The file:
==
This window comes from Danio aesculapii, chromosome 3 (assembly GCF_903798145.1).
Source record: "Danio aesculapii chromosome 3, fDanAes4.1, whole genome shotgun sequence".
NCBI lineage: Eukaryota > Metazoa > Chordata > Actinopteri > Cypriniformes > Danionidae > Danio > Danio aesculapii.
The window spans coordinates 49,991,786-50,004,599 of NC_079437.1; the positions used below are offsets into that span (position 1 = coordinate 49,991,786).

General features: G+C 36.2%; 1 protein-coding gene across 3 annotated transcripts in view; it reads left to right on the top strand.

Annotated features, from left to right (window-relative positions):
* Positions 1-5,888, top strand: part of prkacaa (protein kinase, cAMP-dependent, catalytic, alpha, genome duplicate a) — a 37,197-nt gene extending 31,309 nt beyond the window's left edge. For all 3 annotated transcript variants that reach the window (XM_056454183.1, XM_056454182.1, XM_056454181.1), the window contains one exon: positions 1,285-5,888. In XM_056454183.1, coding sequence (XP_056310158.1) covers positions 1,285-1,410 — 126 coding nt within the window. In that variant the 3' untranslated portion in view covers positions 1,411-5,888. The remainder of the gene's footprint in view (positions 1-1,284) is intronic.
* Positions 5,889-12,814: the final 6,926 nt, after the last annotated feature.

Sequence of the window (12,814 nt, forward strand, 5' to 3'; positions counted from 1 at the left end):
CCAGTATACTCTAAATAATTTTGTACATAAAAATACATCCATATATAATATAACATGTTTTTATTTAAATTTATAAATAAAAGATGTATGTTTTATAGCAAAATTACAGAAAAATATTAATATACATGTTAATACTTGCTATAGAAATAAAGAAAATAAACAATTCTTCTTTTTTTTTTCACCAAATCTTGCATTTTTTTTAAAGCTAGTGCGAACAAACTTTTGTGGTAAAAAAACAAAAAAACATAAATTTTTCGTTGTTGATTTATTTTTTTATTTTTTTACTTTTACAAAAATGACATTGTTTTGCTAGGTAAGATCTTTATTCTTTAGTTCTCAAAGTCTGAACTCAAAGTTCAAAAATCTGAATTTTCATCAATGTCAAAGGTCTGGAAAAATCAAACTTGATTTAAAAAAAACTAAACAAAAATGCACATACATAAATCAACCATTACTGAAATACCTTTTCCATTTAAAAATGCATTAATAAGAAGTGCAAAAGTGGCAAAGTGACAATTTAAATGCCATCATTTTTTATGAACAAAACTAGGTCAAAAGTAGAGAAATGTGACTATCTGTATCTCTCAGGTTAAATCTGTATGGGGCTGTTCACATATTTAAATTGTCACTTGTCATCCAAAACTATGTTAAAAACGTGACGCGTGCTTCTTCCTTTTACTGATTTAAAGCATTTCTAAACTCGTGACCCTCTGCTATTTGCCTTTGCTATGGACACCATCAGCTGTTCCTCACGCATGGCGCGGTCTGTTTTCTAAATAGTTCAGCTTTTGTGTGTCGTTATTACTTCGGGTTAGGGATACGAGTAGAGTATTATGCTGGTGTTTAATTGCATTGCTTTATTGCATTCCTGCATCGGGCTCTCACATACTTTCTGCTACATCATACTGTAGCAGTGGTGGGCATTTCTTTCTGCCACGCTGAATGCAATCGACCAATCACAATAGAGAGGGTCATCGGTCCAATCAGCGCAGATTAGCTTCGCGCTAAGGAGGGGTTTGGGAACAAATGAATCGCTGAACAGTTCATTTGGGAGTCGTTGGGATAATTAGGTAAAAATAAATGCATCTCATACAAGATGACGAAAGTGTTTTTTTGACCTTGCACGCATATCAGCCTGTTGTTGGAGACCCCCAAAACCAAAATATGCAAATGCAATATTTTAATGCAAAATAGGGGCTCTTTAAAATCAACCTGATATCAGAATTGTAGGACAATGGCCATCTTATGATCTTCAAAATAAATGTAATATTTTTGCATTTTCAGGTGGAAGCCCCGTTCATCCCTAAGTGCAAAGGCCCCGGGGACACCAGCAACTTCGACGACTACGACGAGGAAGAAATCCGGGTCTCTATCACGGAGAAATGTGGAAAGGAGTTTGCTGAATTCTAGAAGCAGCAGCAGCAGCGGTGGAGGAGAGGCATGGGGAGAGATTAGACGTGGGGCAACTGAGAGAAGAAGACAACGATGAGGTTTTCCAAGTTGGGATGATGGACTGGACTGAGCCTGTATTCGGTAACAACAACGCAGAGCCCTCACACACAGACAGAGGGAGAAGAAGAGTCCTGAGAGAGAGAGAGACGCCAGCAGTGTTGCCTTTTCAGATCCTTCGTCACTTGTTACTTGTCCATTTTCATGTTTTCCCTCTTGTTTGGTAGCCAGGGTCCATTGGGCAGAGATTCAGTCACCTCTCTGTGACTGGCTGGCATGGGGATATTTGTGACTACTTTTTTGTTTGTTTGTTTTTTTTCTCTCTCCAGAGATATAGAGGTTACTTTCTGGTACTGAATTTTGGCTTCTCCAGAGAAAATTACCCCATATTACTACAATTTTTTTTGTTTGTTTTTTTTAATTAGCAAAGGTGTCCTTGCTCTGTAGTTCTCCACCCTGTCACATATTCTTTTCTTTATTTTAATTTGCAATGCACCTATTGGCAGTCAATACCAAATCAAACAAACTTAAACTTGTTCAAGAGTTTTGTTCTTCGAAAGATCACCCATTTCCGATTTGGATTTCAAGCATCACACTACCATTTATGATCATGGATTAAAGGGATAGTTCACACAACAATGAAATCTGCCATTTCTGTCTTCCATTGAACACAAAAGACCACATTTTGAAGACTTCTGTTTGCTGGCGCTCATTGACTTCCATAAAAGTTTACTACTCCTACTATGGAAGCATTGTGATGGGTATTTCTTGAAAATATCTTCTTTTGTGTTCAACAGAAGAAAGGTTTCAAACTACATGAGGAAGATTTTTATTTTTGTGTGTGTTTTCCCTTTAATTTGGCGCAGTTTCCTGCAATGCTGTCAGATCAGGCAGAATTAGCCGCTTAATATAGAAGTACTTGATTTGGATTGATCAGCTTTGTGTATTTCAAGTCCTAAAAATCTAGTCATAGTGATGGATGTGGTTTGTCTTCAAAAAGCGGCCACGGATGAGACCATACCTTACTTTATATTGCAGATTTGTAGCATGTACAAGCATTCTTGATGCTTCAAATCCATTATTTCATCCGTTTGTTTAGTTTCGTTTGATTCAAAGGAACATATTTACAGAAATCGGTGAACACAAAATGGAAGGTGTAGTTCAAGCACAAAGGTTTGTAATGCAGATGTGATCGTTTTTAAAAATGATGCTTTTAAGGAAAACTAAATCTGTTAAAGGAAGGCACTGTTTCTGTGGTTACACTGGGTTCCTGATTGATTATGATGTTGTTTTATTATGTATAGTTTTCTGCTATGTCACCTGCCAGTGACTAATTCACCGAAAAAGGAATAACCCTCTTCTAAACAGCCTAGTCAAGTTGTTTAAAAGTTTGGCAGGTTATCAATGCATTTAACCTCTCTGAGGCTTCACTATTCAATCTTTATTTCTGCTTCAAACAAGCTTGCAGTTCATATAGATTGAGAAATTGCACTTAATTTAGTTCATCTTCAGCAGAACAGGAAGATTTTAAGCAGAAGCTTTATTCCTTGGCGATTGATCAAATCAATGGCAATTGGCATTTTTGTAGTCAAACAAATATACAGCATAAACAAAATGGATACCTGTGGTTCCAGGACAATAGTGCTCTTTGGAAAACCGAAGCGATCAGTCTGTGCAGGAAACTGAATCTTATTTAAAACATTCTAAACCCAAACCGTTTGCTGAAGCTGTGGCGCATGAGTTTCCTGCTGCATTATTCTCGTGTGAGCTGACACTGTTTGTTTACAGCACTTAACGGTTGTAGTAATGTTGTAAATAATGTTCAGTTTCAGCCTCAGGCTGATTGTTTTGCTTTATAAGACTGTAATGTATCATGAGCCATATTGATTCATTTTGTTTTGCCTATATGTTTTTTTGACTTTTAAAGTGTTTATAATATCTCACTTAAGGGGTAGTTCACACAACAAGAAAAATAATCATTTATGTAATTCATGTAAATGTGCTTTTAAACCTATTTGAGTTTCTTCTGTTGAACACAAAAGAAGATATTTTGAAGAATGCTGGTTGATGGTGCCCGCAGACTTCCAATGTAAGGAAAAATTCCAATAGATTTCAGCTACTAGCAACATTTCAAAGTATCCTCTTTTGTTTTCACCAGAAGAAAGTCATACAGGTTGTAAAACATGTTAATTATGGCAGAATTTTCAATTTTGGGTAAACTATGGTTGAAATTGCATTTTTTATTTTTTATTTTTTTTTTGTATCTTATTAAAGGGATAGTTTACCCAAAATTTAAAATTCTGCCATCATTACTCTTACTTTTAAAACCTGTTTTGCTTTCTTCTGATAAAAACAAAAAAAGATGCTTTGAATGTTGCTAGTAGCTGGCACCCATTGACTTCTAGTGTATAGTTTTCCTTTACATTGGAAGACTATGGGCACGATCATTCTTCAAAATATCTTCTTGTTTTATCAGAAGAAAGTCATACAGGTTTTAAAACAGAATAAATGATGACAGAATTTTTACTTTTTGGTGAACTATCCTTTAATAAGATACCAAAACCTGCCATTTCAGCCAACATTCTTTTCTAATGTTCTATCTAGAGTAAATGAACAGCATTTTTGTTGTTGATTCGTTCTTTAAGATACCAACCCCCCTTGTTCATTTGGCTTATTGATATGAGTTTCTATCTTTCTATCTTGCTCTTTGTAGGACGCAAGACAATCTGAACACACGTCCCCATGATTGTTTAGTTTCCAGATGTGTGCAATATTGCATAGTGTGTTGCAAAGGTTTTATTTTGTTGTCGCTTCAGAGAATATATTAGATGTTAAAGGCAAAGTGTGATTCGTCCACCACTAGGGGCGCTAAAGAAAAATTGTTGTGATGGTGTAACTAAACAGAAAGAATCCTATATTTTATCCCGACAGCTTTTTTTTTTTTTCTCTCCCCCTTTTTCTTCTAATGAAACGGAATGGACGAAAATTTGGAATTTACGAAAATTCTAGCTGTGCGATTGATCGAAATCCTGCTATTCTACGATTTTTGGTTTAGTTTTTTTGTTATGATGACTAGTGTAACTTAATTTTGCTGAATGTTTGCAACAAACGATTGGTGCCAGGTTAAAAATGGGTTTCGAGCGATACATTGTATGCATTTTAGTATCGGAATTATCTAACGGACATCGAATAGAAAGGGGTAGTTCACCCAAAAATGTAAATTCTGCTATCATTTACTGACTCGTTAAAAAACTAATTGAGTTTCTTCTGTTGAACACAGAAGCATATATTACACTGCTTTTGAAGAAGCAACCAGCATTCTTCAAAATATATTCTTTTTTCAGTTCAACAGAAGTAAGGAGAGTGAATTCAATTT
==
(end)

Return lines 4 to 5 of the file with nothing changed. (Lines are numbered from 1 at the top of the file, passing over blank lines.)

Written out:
The window spans coordinates 49,991,786-50,004,599 of NC_079437.1; the positions used below are offsets into that span (position 1 = coordinate 49,991,786).

General features: G+C 36.2%; 1 protein-coding gene across 3 annotated transcripts in view; it reads left to right on the top strand.